Dates: April 9 to 12, 1917
Canadians killed: 3,598
Canadians injured: 7,004
The battle became symbolic of Canada’s contributions and sacrifices in the war — more than 60,000 dead — and gave Prime Minister Robert Borden the postwar impetus to push for autonomous recognition for Canada from Britain. It led to Canada’s change of status from colony to dominion and Commonwealth member. – Canadian Encyclopedia
Nothing is quite as simple as it seems at first glance. Was the Battle of Vimy Ridge an event that helped define Canada? Was it the birth of our nation? Yes, I think, and no, respectively.
Among Canada’s defining events, the Battle of Vimy Ridge in the First World War ranks high. It was a triumph — a major victory for the Allied side after a long, bloody stalemate — and a tragedy. In the four-day battle, 3,598 Canadians died and another 7,004 were wounded. In the near-century since it ended, on 12 April 1917, it has become something else: an event bordering on myth. “In those few minutes,” said Canadian Brigadier-General A.E. Ross of the victory, “I witnessed the birth of a nation.” – Canadian Encyclopedia
The myth that Vimy represents the birth of a nation is a relatively recent invention. Despite the battle’s importance, the choice of the site for the great Canadian memorial after the war was far from obvious. The myth sprang from the erection of that monument and the attraction it exerted later. – Department of National Defence publication
For me, it’s enough that The Battle of Vimy Ridge – the first time the four divisions of the Canadian Corps fought as one unit – be remembered, as accurately as possible.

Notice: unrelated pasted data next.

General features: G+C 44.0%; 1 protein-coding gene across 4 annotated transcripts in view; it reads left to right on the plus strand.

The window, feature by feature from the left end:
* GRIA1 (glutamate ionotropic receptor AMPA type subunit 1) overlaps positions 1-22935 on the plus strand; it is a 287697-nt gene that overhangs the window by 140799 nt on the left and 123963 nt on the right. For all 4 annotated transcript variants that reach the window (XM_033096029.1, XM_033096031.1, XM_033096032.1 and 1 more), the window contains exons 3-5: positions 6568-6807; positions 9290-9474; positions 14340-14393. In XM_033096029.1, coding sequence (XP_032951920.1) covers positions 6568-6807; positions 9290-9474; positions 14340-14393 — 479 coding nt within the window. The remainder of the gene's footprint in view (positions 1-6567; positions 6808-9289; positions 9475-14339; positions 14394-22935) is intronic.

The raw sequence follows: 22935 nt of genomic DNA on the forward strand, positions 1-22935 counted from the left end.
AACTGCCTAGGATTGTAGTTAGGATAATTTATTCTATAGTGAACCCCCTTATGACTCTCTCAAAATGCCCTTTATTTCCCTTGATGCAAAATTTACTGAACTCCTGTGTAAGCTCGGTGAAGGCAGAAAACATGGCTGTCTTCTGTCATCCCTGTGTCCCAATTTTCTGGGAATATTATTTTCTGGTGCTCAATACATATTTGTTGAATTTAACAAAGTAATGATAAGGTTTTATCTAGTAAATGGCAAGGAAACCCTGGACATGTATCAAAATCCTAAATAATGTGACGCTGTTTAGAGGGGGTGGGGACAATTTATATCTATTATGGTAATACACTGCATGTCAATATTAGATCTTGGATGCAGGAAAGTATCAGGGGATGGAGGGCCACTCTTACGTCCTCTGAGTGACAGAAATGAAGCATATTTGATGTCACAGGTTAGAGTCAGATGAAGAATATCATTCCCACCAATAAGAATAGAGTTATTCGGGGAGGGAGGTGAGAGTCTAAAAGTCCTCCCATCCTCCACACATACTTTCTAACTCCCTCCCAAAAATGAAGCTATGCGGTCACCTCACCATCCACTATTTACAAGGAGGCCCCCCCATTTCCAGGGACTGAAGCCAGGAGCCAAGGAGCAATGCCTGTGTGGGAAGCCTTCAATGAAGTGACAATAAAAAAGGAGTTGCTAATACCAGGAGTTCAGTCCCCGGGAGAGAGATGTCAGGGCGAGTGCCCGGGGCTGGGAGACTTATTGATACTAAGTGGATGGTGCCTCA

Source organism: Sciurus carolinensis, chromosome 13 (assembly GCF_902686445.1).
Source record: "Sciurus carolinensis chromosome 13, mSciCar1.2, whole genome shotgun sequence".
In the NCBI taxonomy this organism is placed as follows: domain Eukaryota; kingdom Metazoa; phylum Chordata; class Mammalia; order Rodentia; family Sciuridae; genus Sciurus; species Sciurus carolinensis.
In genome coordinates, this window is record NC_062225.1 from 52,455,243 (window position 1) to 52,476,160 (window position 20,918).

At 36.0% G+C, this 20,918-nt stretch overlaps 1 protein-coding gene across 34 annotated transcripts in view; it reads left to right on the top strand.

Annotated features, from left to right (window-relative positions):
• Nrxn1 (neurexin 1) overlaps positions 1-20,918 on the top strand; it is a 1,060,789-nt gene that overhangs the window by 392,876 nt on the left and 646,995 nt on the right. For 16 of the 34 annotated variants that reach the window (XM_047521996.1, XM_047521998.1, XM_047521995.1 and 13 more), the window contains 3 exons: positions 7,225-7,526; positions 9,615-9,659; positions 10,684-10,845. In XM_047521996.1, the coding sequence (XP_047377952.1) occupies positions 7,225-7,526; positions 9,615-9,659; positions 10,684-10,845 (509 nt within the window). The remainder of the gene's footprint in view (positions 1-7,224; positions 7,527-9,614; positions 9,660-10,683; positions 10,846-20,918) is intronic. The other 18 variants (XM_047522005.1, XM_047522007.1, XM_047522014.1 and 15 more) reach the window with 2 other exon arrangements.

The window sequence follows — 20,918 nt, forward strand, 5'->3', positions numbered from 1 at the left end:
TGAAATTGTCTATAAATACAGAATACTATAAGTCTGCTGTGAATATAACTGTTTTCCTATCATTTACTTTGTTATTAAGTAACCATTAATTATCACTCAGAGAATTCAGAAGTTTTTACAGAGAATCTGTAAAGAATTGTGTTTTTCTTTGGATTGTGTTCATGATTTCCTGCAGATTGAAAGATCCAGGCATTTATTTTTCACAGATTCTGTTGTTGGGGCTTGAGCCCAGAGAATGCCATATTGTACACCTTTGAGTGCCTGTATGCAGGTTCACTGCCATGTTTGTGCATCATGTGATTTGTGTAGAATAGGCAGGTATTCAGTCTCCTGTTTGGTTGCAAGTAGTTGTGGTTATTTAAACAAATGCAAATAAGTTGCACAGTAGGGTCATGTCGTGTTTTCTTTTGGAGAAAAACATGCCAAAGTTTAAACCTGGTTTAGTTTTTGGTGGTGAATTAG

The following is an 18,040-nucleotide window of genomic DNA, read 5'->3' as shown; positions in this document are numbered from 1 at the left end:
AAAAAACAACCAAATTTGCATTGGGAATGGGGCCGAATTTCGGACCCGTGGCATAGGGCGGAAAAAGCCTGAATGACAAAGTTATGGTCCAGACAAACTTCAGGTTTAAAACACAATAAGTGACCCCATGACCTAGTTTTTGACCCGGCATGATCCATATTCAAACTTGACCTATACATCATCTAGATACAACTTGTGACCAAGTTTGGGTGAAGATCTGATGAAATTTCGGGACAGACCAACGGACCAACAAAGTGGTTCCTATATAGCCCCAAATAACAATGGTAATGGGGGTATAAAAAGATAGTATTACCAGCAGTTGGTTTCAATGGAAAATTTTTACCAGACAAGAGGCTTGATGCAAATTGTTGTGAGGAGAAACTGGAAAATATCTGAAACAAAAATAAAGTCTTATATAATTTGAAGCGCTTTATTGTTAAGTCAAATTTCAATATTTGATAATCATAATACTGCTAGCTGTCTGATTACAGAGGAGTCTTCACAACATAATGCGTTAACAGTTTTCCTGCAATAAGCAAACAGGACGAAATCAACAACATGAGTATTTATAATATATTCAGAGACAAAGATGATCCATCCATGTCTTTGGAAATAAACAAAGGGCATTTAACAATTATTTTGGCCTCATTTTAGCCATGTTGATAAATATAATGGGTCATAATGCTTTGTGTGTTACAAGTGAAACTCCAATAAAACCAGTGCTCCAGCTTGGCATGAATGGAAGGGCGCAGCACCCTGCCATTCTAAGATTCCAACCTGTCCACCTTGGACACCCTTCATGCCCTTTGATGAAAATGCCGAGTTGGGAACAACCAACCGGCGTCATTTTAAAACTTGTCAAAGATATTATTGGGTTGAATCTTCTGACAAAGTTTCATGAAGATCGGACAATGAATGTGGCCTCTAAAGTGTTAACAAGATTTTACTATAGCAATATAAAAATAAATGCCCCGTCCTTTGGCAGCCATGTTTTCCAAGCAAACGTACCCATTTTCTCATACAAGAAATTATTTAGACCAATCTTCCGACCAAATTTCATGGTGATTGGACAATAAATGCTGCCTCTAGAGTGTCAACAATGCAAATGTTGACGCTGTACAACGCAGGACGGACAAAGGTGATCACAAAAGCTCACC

“They attacked at 5:30 a.m. on 9 April, Easter Monday, amid bitter-cold wind, sleet and snow. The first wave of more than 15,000 Canadians struck hard, successfully capturing the front line. Three days later, they ran the Germans right off the ridge, having captured its main heights — “Hill 145” and “the Pimple.” The log of the 2nd Division’s 6th Brigade described the battle’s first day: “Wounded men sprawled everywhere in the slime, in the shell holes, in the mine craters, some screaming to the skies, some lying silently, some begging for help, some struggling to keep from drowning in craters.” Yet the Canadians did what no other army could — winning the Allies a pivotal victory that shifted the course of the war towards their final victory the following year.
The victory featured new tactics, but most of all, blood and courage. Four Canadians won the Victoria Cross.” – Canadian Encyclopedia
For historians whose roots in this land go deep, Vimy is a little more problematic.
“Symbols can both unite and divide a nation. It is just as important to recognize their value as to avoid distorting their meaning. The true intention behind the Vimy memorial was to honour the soldiers who fell defending their country. To perpetuate that memory is a duty, but to try to turn it into a symbol of the birth of a nation is an affront to everyone who believes that the building of that nation had begun long before the First World War. Vimy is one of the rare important military monuments that does not exult in victory; it is there only to honour the memory of the victims of a conflict in which the death toll had been appallingly high and which it was hoped at the time would be the war to end all wars.” – Department of National Defence publication
The Battle of Vimy Ridge gives us a focus for thinking about our country, our history, and our myths.
The author of the cited publication from the Department of National Defence is Jean Martin, described as follows:
Jean Martin is a historian with the Directorate of History and Heritage at National Defence Headquarters and is responsible for the official history of Canada’s participation in the first United Nations Emergency Force (1956–1967) in Egypt. He also has an interest in military geography and the defence of Canada’s territory during World War II.